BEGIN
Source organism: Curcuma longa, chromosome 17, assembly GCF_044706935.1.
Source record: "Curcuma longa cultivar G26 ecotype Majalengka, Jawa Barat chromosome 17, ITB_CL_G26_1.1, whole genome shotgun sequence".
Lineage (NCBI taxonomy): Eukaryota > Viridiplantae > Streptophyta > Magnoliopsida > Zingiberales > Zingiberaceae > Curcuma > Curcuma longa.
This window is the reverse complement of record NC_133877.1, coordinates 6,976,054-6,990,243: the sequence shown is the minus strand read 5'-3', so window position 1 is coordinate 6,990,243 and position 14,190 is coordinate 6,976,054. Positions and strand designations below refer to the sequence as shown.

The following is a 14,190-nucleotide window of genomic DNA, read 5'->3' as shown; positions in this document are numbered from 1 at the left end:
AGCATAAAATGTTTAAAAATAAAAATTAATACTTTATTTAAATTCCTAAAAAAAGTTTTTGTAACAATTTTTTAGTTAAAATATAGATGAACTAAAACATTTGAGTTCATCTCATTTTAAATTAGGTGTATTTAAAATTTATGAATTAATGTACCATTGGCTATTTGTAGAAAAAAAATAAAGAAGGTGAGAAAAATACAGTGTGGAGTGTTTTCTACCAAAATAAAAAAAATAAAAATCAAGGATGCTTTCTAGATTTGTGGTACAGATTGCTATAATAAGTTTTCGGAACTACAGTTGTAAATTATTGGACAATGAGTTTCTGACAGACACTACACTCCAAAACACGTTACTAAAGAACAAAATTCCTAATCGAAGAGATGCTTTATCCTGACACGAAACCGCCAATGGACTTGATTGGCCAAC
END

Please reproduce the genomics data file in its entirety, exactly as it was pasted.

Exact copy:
Source organism: Curcuma longa, chromosome 17, assembly GCF_044706935.1.
Source record: "Curcuma longa cultivar G26 ecotype Majalengka, Jawa Barat chromosome 17, ITB_CL_G26_1.1, whole genome shotgun sequence".
Lineage (NCBI taxonomy): Eukaryota > Viridiplantae > Streptophyta > Magnoliopsida > Zingiberales > Zingiberaceae > Curcuma > Curcuma longa.
This window is the reverse complement of record NC_133877.1, coordinates 6,976,054-6,990,243: the sequence shown is the minus strand read 5'-3', so window position 1 is coordinate 6,990,243 and position 14,190 is coordinate 6,976,054. Positions and strand designations below refer to the sequence as shown.

The following is a 14,190-nucleotide window of genomic DNA, read 5'->3' as shown; positions in this document are numbered from 1 at the left end:
AGCATAAAATGTTTAAAAATAAAAATTAATACTTTATTTAAATTCCTAAAAAAAGTTTTTGTAACAATTTTTTAGTTAAAATATAGATGAACTAAAACATTTGAGTTCATCTCATTTTAAATTAGGTGTATTTAAAATTTATGAATTAATGTACCATTGGCTATTTGTAGAAAAAAAATAAAGAAGGTGAGAAAAATACAGTGTGGAGTGTTTTCTACCAAAATAAAAAAAATAAAAATCAAGGATGCTTTCTAGATTTGTGGTACAGATTGCTATAATAAGTTTTCGGAACTACAGTTGTAAATTATTGGACAATGAGTTTCTGACAGACACTACACTCCAAAACACGTTACTAAAGAACAAAATTCCTAATCGAAGAGATGCTTTATCCTGACACGAAACCGCCAATGGACTTGATTGGCCAAC